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Williamstown's Kuster Qualifies for Olympic Trials

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The Harvard men's swimming and diving duo of Cole Kuster and Raphael Marcoux qualified for the 2020 Olympic Trials for the United States and Canada, respectively, this month.
 
An incoming freshman, Williamstown resident and Purple Valley Aquatics swimmer Kuster competed at the USA Swimming Junior Nationals at Stanford's Avery Aquatic Center and qualified for Trials in three events. Kuster opened his time in Northern California with a seventh-place effort (15 minutes, 39.04 seconds) in the 1,500-meter freestyle last Tuesday before coming in third two days later in the 400 free (3:55.94). Kuster saved his best performance for last when he was the runner-up in the 800 free (8:07.61) on Saturday.
 
Marcoux, meanwhile, qualified for the Canadian Swimming Trials in both the 50 free and 100 fly at the 2019 Canadian Swimming Championships in Winnipeg, Manitoba. The three-time 2019 NCAA All-American posted the field's fastest time in the 50 free, completing the sprint in 22.66 on Thursday. Forty-eight hours later, Marcoux posted a time of 54.38 in the 100 fly to come in third place.
 
Kuster and Marcoux joined Harvard's list of Olympic hopefuls, which already included Dean Farris (50 free, 100 back) and incoming freshmen Will Grant (100 back) and Noah Brune (800 free). The trio accomplished their Trials cuts at the Phillips 66 National Championships.
 
The Crimson tandem who competed last week are part of a Harvard program that will look to defend its Ivy title for a fourth straight season in 2019-20 and finished in eighth place at the '19 NCAA Championships.
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Williams Geosciences Professor Awarded NSF Grant to Study Boulder Beach Response to Storms

WILLIAMSTOWN, Mass. — Rónadh Cox, the Edward Brust professor of geology and mineralogy at Williams College, has been awarded a grant from the National Science Foundation.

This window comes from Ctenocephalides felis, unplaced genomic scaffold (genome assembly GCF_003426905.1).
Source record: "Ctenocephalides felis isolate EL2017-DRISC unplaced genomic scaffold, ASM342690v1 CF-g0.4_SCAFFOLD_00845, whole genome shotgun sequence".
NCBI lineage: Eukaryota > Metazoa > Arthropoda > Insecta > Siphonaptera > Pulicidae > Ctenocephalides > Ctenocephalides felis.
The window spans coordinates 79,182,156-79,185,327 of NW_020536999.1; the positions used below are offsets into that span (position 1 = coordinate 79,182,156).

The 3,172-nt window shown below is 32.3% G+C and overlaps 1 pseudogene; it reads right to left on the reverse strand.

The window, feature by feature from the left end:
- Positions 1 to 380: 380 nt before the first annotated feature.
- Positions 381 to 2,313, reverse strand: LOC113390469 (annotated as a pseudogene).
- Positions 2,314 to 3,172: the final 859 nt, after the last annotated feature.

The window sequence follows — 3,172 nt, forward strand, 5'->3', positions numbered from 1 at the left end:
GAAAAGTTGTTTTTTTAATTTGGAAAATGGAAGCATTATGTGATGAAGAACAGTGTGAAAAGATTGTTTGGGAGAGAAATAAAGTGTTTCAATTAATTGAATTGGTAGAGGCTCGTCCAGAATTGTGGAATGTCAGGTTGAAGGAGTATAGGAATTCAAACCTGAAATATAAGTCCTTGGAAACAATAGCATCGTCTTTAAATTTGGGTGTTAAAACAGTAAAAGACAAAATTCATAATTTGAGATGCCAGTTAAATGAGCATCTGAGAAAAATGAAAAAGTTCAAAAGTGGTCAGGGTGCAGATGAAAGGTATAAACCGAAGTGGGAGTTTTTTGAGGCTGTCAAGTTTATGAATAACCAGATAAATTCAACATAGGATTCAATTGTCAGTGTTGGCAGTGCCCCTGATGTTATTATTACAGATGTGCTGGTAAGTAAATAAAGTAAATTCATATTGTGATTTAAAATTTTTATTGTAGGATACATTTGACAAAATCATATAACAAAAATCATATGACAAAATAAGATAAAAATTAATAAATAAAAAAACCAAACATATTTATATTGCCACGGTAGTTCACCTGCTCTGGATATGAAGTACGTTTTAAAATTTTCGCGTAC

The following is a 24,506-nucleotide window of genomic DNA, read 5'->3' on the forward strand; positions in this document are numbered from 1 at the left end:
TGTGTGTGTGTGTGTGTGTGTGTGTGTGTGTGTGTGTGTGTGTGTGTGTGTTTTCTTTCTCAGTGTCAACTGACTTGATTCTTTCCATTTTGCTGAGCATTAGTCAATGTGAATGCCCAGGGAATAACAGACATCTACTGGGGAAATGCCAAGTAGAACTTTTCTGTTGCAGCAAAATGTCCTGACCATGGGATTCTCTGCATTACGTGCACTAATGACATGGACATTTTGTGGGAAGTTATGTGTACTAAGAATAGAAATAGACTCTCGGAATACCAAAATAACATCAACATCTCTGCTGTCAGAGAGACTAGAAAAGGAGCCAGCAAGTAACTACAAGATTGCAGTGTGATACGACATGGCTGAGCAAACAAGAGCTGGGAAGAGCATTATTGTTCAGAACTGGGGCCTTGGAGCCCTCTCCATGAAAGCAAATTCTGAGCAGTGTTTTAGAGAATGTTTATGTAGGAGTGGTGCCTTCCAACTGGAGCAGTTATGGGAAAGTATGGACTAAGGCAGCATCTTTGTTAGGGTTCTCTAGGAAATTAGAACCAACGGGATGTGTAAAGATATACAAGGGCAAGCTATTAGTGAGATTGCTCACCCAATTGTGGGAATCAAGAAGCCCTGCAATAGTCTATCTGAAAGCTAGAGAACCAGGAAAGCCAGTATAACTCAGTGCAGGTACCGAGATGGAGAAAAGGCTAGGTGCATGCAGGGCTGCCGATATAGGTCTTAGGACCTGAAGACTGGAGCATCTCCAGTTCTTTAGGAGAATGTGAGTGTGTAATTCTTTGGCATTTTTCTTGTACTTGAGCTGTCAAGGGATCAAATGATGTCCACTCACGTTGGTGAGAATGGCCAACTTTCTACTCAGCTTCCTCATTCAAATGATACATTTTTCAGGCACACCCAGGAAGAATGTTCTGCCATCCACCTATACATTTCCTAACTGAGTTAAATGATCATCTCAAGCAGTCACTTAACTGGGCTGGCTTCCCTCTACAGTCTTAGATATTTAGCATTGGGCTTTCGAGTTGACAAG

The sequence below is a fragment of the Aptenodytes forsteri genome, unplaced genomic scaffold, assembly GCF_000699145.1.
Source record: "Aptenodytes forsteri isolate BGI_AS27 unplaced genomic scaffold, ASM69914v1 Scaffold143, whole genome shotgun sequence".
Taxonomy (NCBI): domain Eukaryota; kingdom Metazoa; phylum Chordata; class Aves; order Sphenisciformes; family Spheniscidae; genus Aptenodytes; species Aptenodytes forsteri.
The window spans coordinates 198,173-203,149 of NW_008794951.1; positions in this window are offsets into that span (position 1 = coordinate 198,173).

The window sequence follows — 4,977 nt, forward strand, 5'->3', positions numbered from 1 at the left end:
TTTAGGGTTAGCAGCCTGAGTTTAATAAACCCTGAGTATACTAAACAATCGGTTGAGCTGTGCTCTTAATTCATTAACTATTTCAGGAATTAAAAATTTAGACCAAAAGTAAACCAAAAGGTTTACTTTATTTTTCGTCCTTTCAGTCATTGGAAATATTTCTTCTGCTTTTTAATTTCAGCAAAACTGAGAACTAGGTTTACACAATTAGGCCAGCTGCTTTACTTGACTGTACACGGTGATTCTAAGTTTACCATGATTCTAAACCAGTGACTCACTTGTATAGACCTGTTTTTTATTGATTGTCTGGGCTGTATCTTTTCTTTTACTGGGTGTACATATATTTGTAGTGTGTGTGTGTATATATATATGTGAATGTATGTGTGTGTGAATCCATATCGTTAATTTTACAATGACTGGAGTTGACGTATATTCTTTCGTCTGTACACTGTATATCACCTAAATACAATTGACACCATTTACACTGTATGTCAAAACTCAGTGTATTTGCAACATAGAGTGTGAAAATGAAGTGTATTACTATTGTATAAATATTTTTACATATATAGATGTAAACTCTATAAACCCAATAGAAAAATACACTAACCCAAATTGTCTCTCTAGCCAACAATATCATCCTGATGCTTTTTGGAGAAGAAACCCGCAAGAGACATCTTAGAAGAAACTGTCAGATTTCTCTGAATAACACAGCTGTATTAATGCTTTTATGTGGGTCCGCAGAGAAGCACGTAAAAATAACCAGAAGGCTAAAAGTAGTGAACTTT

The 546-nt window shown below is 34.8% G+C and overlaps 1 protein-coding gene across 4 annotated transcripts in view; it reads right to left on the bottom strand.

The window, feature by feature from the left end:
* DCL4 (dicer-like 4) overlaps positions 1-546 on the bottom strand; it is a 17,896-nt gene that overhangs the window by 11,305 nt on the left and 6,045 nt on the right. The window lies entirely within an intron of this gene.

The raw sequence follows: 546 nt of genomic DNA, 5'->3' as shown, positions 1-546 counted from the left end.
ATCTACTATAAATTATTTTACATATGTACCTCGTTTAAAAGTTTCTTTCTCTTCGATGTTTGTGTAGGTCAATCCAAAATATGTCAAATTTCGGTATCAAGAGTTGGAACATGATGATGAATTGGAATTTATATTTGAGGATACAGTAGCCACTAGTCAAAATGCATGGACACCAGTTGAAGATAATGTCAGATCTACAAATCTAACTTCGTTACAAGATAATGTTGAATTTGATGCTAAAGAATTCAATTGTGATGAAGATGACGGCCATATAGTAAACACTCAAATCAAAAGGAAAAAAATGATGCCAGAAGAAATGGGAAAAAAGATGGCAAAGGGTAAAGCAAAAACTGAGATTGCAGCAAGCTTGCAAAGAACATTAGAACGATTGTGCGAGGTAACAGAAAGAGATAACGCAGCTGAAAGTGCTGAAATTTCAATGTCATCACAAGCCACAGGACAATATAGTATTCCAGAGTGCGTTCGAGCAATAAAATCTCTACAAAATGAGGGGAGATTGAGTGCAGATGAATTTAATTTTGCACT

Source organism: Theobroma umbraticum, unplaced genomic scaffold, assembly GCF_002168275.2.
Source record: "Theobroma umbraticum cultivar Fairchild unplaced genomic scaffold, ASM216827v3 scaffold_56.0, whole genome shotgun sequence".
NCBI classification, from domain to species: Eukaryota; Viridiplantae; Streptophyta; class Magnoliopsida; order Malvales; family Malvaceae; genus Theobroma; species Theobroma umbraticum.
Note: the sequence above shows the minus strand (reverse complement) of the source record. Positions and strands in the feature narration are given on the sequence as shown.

The three-year, $340,000 grant will support her research on how boulder beaches respond to storms and how they change over time.

Boulder beaches record wave action on stormy coastlines, but surprisingly little is known about them. Cox's NSF-funded project, titled "Boulder Beaches: The Understudied Archive on High-Energy Coasts," aims to increase understanding of their dynamic evolution. The study focuses on 22 sites in Ireland, which has a wide range of boulder-beach settings, so that the results will be applicable to other locations world-wide. 

Using a combination of state-of-the-art aerial photogrammetry and hands-on field measurements, she will determine how factors such as wave energy, coastal geometry, topography, geology and boulder sizes control beach morphologies. As the first multi-parametric study of boulder beaches and how it responds to storms, Cox's project, which will engage students in every phase of the work, will be the most comprehensive examination yet undertaken of this dynamic and long-ignored environment.

"The moment is ripe, because as sea level rises and high-energy wave attack on coastal infrastructure becomes more frequent, there is a growing need for studies of high-energy coasts, both to understand coastal response to storms and coastal hazards, and also as a resource for engineers as they work to improve coastal protection approaches," Cox said. "As the main depositional record of wave action on rocky coasts, boulder beaches should be playing a central part in this conversation, but the lack of data and understanding have prevented their integration into coastal geomorphologic thinking. I’m particularly excited to involve Williams students in this work, and I have an excellent rising senior, Aria Mason, who has already begun research on the project."

Cox's research interests include sedimentology, sedimentary petrology, geochronology and planetary geomorphology. At Williams since 1996, she has taught courses on oceanography, geochemistry, planetary geology, and earth resources, among other subjects. Her work has been widely published and cited. She received her B.Sc. from University College Dublin, Ireland, and her Ph.D. from Stanford University.

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